Percy House Heritage
Rooted in the Tottenham community
PERCY HOUSE HAS ITS OWN SPECIAL HISTORY
The Percy House building has been renovated with the support of the Heritage Lottery Fund to become a community hub and the new home of the Tottenham Hotspur Foundation.
The history of the building and its occupants has strong ties to the creation of Tottenham Hotspur Football Club. Keep reading to find out more about Percy House and 'Harry Hotspur'...
Heritage Statement gives a glimpse into the historical importance of Percy House
The Heritage Statement identifies the Tottenham Hotspur Foundation’s new headquarters as a building of major historical significance for the local area.
Percy House: the early years
Sir Hugh Smithson, Duke of Northumberland, had Percy House built in the early 1740s.
Smithson was the inheritor of the fortune and lands of the Percy family of Northumberland, whose ancestor, Sir Henry Percy, commonly known as ‘Harry Hotspur’, inspired Tottenham Hotspur’s name and its famous emblem of a fighting cock.
The house’s history, however, reflects the more recent history of North Tottenham over the past 250 years – as it developed from a community developed from a dormitory village for wealthy city merchants to the lively multicultural community it is today.
From the northward spread of London, through the industrial revolution, the arrival of the railways, the population explosion of the nineteenth century, and the arrival of immigrant communities from Eastern Europe, the Carribbean, Turkey and the Middle East, Percy House reflects in its fabric everything the borough has gone through since it was built.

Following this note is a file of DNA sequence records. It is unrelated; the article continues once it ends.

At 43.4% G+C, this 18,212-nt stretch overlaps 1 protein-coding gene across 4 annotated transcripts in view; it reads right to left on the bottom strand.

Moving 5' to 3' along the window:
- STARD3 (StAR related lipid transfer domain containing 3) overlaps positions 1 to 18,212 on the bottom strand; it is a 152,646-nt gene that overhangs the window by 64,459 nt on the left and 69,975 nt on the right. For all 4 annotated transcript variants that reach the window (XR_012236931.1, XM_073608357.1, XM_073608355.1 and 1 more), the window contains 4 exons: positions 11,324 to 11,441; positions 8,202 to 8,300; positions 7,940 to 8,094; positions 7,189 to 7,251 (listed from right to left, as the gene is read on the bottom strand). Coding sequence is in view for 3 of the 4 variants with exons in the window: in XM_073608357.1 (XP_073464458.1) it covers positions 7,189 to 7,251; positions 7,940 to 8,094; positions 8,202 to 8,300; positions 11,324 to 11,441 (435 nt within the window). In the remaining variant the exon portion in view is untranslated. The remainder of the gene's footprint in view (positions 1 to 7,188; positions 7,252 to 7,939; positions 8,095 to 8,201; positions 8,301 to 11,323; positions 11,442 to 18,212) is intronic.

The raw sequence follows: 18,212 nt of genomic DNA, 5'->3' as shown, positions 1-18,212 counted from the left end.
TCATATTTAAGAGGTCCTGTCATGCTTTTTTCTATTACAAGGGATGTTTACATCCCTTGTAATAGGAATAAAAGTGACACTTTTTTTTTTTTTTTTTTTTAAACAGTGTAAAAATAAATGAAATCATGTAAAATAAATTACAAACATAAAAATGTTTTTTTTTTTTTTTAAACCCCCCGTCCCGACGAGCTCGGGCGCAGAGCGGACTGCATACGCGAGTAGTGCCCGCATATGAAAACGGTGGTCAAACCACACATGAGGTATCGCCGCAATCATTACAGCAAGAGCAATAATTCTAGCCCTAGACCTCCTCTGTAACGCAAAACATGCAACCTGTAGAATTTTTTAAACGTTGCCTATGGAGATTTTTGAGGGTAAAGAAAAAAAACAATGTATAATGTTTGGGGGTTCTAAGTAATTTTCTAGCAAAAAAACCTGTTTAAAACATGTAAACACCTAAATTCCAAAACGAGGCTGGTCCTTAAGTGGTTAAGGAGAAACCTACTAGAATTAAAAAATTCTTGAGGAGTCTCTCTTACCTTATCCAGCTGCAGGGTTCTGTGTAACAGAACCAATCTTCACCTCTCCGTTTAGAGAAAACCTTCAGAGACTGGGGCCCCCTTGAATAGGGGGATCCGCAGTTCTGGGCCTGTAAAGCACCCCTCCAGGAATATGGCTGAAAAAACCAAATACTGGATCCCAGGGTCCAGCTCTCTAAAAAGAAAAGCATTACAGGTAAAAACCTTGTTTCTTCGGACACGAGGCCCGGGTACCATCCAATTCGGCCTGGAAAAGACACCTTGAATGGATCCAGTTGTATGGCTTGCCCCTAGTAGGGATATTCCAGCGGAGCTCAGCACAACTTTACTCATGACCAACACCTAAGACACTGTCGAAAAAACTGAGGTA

Local Historian Dr Peter Mitchell, who undertook historical research on the listed building, said “Percy House has a fascinating history, in researching who lived here and how they lived, we can tell a story about the whole history of Tottenham from the 1740s down to the present – what daily life was like, what role Tottenham played in U.K. and world history, and how it became the community it is today.”
“We’ve got a fantastic range of artefacts recovered from renovation work in the building, and we’ll be doing research in local and regional archives working with museums and heritage associations, and giving talks and workshops in the community. There are some great stories to tell about Tottenham, and hopefully we’ll be able to tell some of them.”